’99 Songs’ is written and composed by musical maestro A.R. Rahman, so we can’t expect a run-of-the-mill song and dance movie. Director Vishwesh Krishnamoorthy understands that too and delivers a visual treat at the heart of which is the crux of the film: “Music is the last surviving magic in the world”. Unfortunately they sacrifice a lot of other notes in pursuit of this magic.
Jai (Ehan Bhat) is a passionate musician, despite his late father’s life-long attempts at discouraging him from pursuing music. Excited about his life after graduating from college, he approaches his girlfriend Sophie’s (Edilsy Vargas) father for her hand in marriage. Ofcourse, says Sanjay Singhania (Ranjit Barot), as long as you join the family business and help me establish the biggest music platform in the world. Jai rejects the offer. He’s a musician, not a businessman. A vexed Singhania suddenly adopts the role of the ultimate Indian father – the murderer of dreams. He mocks Jai for his naïve belief that his music can change the world and challenges him. You write 100 songs and then, only then will I consider letting you marry my daughter, Singhania tells him. So Jai packs his bags and begins the search for his 100 songs.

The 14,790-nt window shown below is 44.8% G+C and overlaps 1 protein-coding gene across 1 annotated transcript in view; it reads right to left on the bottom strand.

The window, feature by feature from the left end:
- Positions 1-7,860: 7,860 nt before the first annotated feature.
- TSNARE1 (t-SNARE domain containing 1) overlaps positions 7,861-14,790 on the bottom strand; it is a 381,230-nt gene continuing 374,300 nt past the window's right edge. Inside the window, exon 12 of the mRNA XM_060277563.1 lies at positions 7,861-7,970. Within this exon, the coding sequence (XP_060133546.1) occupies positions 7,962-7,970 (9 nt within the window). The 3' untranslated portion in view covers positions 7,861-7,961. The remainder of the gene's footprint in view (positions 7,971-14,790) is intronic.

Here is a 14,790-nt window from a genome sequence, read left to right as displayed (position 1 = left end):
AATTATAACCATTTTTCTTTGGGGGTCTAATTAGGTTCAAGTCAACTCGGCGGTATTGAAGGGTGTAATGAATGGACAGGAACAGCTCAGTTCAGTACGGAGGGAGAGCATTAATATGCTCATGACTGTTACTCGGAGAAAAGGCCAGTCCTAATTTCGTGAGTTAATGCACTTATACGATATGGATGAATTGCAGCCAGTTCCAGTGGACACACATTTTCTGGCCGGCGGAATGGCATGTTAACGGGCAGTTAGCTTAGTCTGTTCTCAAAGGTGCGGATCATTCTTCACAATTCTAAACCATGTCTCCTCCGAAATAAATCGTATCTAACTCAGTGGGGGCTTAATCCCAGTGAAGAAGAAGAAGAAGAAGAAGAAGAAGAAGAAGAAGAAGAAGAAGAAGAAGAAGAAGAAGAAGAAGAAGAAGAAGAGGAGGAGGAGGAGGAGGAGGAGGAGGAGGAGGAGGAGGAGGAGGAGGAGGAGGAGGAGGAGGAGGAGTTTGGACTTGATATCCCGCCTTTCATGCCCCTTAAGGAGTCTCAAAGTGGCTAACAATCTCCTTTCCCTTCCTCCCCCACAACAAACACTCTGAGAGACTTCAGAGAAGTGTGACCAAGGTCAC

This is not a film you watch for the plot. ’99 Songs’ is about aesthetic and vibes. The music is unfortunately inconsistent, but the choreography and visual aesthetics are compelling. As mesmerizing the highs are, the lows feel equally as disappointing. The narrative sections of the film only serve to progress the plot, as bridges between two music videos. The plot itself is predictable. But to enjoy the film, the viewer needs to understand that the plot is not the point here. Film as a medium allows artists to explore so much more than just the story, and ’99 Songs’ does just that. This journey is about feelings, connections and music.
While Ehan Bhat and Edilsy Vargas shine in the musical parts of the film, the narrative sections are engaging only thanks to the supporting cast. Ranjit Barot as a rich businessman seems to be having so much fun. Tenzin Dalha as Polo and his whole family in Shillong bring such great warmth and energy to the film. Lisa Ray is stunning as the sultry Jazz singer, although her on-stage looks are a little underwhelming. She commands each scene she is in, making it unable to take our eyes off her.
’99 Songs’ is often reminiscent of a visual album rather than a piece of narrative fiction. In fact, it is so compelling to watch when it leans into the sensibilities of a visual album, even if it loses all steam when it switches to a narrative. Often, the intense emotions of the musical sections suddenly become cheesy when the same things are repeated through dialogue. Nevertheless, ’99 Songs’ is an interesting experiment among the formulaic mundanity of Bollywood and it deserves to be recognized for daring to present a new perspective.